Not having grown up in Duluth, I missed the purported crosstown rivalry. My tribe lives next door, across the border: the People of the Cheese.
Duluth: “Where rail meets sail.” Where rustic meets rustbelt. Where woodtick meets moonbeam, and uphill meets down. You’re a microcosmic casserole, a dichotomous hotdish, Duluth, where stone meets water, and water meets sky. Actually, between water and sky is a thin slice of Wisconsin, appearing blue because of the way light scatters across the distance, and sometimes distance is good. You see, people often end a sentence with the phrase, “but there’s always Wisconsin,” as in, “we can’t get no drunker here, but there’s always Wisconsin,” or, “we don’t make lampshades from human skin, but there’s always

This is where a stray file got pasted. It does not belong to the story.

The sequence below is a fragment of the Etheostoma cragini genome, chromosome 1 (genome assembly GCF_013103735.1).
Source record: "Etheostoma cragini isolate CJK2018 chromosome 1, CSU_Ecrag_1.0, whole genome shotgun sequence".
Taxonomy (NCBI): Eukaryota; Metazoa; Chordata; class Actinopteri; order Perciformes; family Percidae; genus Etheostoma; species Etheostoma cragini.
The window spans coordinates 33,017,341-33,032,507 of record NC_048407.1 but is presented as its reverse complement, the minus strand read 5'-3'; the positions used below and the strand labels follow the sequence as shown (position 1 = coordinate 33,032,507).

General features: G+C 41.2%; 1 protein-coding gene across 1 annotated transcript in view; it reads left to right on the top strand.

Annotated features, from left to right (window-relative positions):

Wisconsin,” and so on, lending a certain comfort to the color blue, and the distance it conveys.
Driving into downtown from the west feels like entering an architect’s model, as the street burrows between stubby office buildings along the table of land between harbor and hill. When I moved here, freeway and mall had already drawn and quartered the business district, and it was the nadir of the Reagan recession. The industrial boomtown started busting as the high-grade ore played out in the 1950s, and by the late ’70s competition from abroad arrived, along with bumper stickers reading, “ Eat Your Foreign Car.” While the early ’80s were cloaked in a campaign slogan touting, “Morning in America,” around here we wondered if there was a bottom to this freefall, which might at least afford a dead-cat bounce.